While Harriet Martineau wanted to improve society, another sociologist who lived in England, Herbert Spencer, just wanted to understand how societies change. Because he viewed the evolution of society in the same way that Charles Darwin viewed the evolution of animals and plants, Spencer called his ideas "Social Darwinism." Spencer thought that changes in society were "natural," and it was his belief that these changes would cause a society to progress and improve on its own.
Spencer's major contributions to sociology:
Focused on the family, religion, education, and the economy and how the functions of these structures help society survive.
His idea that it was "natural" for some people to be rich and some poor, and that the government should not interfere were heavily influenced by and aligned with the popular political and economic views of his time.
Founder of Sociology's Conflict Theory: Karl Marx
Karl Marx (1818-1883) viewed himself as a political activist, not a sociologist. However, he formed the basis for a major sociological perspective: Conflict Theory. Marx's perspective was that society is divided into two parts which history showed would inevitably clash: those who own the means to produce wealth and those who do not.
Comte, Martineau, and Spencer's View: Marx's View:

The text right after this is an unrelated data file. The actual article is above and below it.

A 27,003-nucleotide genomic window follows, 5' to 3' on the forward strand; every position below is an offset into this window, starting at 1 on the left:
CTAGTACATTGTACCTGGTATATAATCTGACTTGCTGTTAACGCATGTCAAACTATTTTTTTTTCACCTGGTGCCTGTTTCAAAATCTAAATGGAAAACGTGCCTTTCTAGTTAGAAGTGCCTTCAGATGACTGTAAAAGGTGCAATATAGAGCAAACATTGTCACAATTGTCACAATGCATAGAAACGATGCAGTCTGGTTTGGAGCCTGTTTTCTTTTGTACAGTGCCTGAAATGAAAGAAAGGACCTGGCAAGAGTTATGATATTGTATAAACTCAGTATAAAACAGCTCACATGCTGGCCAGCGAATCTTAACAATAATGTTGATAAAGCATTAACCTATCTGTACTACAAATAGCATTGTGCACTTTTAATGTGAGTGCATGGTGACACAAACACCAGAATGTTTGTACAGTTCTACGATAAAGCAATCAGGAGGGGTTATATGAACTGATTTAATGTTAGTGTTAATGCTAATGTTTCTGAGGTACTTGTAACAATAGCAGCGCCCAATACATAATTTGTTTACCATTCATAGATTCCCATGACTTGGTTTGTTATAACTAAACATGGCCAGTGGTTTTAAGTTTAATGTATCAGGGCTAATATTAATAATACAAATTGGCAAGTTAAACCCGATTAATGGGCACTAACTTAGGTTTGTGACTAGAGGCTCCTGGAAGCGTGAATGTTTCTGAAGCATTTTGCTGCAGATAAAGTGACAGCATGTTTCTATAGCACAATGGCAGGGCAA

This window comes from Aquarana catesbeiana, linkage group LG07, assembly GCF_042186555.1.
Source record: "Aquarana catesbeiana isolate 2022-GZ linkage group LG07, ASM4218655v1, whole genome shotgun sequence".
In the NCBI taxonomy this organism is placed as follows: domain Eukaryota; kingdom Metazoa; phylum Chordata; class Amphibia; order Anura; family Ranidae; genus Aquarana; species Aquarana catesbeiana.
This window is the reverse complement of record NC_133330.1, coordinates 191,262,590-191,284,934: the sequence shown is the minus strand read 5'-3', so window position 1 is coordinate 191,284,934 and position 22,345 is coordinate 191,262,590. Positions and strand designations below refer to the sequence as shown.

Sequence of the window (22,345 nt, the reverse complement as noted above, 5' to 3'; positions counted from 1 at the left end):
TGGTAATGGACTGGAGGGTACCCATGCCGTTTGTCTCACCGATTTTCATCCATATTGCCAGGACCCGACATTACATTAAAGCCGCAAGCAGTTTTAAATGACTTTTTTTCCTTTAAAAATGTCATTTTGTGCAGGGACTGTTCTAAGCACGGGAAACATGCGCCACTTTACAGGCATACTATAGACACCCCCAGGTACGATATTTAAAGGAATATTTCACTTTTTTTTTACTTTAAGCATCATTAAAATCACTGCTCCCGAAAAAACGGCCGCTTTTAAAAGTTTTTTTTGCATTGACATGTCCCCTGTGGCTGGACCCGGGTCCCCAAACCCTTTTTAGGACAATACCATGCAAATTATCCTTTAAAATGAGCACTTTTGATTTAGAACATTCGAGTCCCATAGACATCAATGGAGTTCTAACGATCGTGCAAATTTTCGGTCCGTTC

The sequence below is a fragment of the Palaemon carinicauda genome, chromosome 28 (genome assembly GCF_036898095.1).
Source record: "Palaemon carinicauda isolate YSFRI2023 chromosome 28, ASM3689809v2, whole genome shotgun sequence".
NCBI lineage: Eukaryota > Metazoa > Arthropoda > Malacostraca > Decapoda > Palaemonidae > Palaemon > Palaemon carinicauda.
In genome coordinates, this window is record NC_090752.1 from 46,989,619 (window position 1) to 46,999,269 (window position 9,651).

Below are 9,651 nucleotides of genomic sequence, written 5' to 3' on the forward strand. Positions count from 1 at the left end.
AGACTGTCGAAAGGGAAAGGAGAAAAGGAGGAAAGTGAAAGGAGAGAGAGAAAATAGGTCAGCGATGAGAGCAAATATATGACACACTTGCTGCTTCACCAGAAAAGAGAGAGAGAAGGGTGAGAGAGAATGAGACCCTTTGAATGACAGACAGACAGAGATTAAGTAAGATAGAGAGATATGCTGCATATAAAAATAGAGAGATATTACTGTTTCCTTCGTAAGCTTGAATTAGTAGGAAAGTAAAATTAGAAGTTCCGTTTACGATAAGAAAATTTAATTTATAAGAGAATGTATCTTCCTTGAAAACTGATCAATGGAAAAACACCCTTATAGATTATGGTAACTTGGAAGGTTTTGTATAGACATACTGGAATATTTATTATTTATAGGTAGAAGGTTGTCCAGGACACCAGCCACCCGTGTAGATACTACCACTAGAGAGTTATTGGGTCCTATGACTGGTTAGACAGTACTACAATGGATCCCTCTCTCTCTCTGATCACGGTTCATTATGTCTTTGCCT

The world seeks balance, cooperation, and harmony. The class struggle between rich and poor is the essence of society.
First Professor of Sociology in France: Émile Durkheim
Émile Durkheim (1858-1917) was another pioneer in sociology. He was educated in both France and Germany. As a sociological thinker, his ideas on crime and punishment, religion, and the workplace had a dramatic impact on the systematic study of human behavior.
Durkheim's major contributions to sociology:
Behavior must be understood in its larger social context.
In the context of work, the specialization of labor that occurred in the change from an agriculturally based to an industrialized society caused some people to lose a sense of purpose and direction or what Durkheim referred to as "anomie."
The idea of anomie led to Durkheim's groundbreaking theoretical research on suicide.
Who Has Influenced Sociology the Most? Max Weber